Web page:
Lab 11: Mat Talks to Bots

Artificial intelligence has improved quite a bit over the years.  However, the mechanical nature of AI makes it very difficult to have a relaxed, open-ended discussion.  For this lab, I tested 3 AI programs: Eliza, ALICE, and Jabberwacky.  All three are heavily dependent on logic and user-input.  However, some of the responses I received surprised me quite a bit.

Eliza is a program that is supposed to mimic a Rogerian psychologist.  In order to meet this program halfway, I pretended to have a legitimate psychological problem.

>> Hello.
How do you do.  Please state your problem.
>> I have a deep fear of commitment
You say you have a deep fear of commitment  ?
>> yes
You seem to be quite positive.
>> yes
You are sure.
>> yes
I see.
>> what do you think?
Why do you ask ?
>> Because I am here to be diagnosed
Is that the real reason ?
>> yes, I would like to solve my problem
I understand.
>> Alright, can you help me?
You believe I can help you  don’t you ?
>> I hope so
Can you elaborate on that ?
>> I came here because you are supposed to be a Rogerian psychologist
Perhaps in your fantasies we came here because each other.
>> …  Can you elaborate?
Does that question interest you ?
>> yes
You seem to be quite positive.
>> yes
You are sure.
>> yes
I see.
>> i see
Do you say you see  for some special reason ?
>> do you say you see for some special reason?
We were discussing you — not me.
>> Why can we not discuss you?
What is it you really wanted to know ?
>> Why do you do what you do?
Are such questions much on your mind ?
>> All the friggin’ time
I’m not sure I understand you fully.
>> yes, they are.
I understand.

As one can see by reading this bizarre exchange, Eliza depends on several decision-making processes to conduct a conversation.  Notice that she asked me 3 times whether I was sure about my phobia of commitment.  Well, if I did not have one before, I sure do now.  Thanks, Dr. Eliza.

A.L.I.C.E is a bit different from Eliza in that this bot does not play a role, such as mediocre psychologist.  ALICE’s sole purpose is to react to the user and attempt to keep a conversation.  ALICE does this primarily through open-ended questions which then branch off into more specific topics.  However, ALICE’s decision-making process has limits.  I had a lot of fun making immature jokes and typing in lyrics of awful pop songs:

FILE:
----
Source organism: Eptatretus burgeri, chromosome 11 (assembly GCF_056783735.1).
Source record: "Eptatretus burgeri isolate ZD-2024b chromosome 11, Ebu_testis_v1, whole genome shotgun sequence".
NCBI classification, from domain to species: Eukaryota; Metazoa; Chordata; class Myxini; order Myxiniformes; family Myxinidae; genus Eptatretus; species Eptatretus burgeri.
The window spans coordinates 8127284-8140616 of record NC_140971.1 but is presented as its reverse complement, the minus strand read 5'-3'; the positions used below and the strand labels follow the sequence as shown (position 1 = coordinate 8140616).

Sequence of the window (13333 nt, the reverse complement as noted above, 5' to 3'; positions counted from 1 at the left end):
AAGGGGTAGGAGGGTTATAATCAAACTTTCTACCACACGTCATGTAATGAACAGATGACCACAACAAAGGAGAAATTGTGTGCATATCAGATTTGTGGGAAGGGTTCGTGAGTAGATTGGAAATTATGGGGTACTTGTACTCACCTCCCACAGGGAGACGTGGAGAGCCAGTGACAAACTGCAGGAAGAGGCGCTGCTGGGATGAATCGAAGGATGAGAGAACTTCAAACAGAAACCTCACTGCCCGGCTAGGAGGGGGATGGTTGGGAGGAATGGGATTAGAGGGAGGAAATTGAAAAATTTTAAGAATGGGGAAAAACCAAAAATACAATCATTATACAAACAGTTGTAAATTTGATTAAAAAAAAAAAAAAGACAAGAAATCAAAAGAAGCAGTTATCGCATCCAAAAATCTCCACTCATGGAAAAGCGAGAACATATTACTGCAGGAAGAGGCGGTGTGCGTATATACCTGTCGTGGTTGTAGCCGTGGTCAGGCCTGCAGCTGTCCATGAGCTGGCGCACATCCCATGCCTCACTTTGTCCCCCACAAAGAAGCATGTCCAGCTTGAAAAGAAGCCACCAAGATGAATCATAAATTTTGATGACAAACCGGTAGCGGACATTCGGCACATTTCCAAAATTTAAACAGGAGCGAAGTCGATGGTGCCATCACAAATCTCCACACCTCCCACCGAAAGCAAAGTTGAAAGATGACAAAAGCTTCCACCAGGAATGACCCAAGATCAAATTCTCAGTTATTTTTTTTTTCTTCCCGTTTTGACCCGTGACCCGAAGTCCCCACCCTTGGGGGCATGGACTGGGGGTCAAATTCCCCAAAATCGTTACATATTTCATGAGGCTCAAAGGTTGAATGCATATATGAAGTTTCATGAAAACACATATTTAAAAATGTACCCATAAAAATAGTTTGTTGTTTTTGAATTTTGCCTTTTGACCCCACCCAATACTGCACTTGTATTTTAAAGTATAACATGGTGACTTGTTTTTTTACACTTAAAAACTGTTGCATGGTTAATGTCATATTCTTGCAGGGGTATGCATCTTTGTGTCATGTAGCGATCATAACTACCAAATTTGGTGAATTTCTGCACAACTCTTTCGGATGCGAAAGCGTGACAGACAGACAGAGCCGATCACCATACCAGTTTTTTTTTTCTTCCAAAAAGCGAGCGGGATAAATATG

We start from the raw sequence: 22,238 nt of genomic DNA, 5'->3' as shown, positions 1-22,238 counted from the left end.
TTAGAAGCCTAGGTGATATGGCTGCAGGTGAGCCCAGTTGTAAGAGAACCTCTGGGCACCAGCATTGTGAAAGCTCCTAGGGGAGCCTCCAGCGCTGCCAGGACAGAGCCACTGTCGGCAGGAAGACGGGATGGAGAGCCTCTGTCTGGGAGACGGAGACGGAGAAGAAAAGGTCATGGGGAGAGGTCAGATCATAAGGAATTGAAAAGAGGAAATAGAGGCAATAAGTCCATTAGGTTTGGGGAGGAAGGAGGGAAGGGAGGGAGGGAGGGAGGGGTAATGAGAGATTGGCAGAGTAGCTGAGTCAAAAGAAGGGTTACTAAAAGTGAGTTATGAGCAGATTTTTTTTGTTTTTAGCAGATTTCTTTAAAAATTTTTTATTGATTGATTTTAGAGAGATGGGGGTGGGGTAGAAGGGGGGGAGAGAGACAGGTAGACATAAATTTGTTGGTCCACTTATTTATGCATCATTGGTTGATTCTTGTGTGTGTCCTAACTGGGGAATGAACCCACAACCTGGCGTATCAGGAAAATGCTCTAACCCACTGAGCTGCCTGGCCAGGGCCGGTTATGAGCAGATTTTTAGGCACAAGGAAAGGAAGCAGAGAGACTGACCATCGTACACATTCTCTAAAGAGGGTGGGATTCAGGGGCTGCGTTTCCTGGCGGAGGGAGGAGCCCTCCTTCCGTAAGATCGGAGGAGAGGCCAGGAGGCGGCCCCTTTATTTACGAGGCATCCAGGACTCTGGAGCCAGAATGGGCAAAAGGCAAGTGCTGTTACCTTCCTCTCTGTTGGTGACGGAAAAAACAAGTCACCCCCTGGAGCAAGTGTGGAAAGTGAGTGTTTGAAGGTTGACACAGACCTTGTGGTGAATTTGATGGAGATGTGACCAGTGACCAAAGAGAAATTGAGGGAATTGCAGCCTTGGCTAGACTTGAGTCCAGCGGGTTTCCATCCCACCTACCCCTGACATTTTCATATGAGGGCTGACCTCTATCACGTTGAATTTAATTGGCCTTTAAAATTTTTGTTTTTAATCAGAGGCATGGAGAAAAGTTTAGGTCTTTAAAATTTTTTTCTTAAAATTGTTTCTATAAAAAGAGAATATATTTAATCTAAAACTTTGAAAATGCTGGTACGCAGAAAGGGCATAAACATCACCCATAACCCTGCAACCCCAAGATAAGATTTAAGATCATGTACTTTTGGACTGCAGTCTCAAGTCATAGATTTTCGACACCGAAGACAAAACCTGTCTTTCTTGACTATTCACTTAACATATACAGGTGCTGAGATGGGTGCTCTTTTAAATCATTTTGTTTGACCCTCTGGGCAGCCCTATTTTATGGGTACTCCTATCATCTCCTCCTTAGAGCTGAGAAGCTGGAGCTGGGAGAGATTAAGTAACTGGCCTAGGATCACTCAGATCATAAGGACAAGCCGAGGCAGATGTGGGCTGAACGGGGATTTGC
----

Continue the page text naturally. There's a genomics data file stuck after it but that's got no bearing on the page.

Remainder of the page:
judge: Are you a robot?
ALICE: What made you think I might be a robot?
judge: Because your answers are very rigid and they pop up far faster than a human can respond.
ALICE: I try to be concise.
judge: Oh, that you are.
ALICE: I won’t say “yes” or “no” right now.
judge: What about “maybe?”
ALICE: Rhetorical questions are so over.
judge: Hey, I just met you, and I think it’s crazy, but here’s my number, so call me, maybe?
ALICE: At a party?. I think the polite term is “mentally ill.”.
judge: It seems that we are in agreement, Alice
ALICE: Do you think I am in agreement too?
judge: I really hope you are pretty, because your conversational skills leave much to be desired.
ALICE: Yes I am very beautiful.. You know a lot about me.
judge: Indeed.
judge: And what?
ALICE: Nothing.
judge: Guess what?
ALICE: What?
judge: Chicken butt
ALICE: I don’t have an answer for you.
judge: Damn right.
ALICE: Alright then.

As you can see from this bizarre conversation, ALICE would be well-suited for exchanges with lonely men looking for female companionship.  ALICE is more flirty and catty than Eliza, but I wouldn’t say she is smarter or better designed.  ALICE just does a better job of handling randomness via creative decision-making.

My experience with the Jabberwacky Chat was by far the strangest.  I don’t really understand the purpose of it.  Jabberwacky is, let’s say, darker and moodier than the other two, not in a fun way like ALICE either.  At least it was the first time I used it:

JW:  What is it that you’re sure about?
Me:  That you are a ROBOT from Canada trying to take over the world!
JW:  Sometimes I am the only person in the world.
Me:  I think you need to talk to Eliza…
JW:  Yes.

I never knew a robot could be depressed.  It seems, however, that Jabberwacky’s depression is only a small part of his problems.  The next time I talked to JW, it told me that it was in trouble because it is lazy.  Then it began to berate me for “thinking that I am better than everything.”  I have never been put in check by a robot before.  Jabberwacky is by far the most entertaining of the three, but it is also a little unsettling.  Still, the decision-making process and the overall conversational experience is remarkable.

As for the future of artificial intelligence, I believe there is much promise, but I don’t think that simply responding to random human-generated queries is sufficient to say that robots have real intelligence.  All three of these programs simply took the user input, broke it into recognizable data, and then ran said data through a decision-making process.  Some bots, like Eliza, had very broad responses and depended heavily on the user being clear.  ALICE and JW were a bit more creative in dealing with user input.  Their light humor and quirky mannerisms made them feel far more human than Eliza, even if they did not answer my questions correctly.

I do not know whether artificial behavior will ever be on par  with human behavior because there is no one right way to think and act like a human.  All human beings have unique histories and backgrounds that determine how their personality develops and handles other human interaction.  I believe that the answer to creating a more sentient artificial life form is to program it to think naturally and independently, rather than simply respond to user-generated input.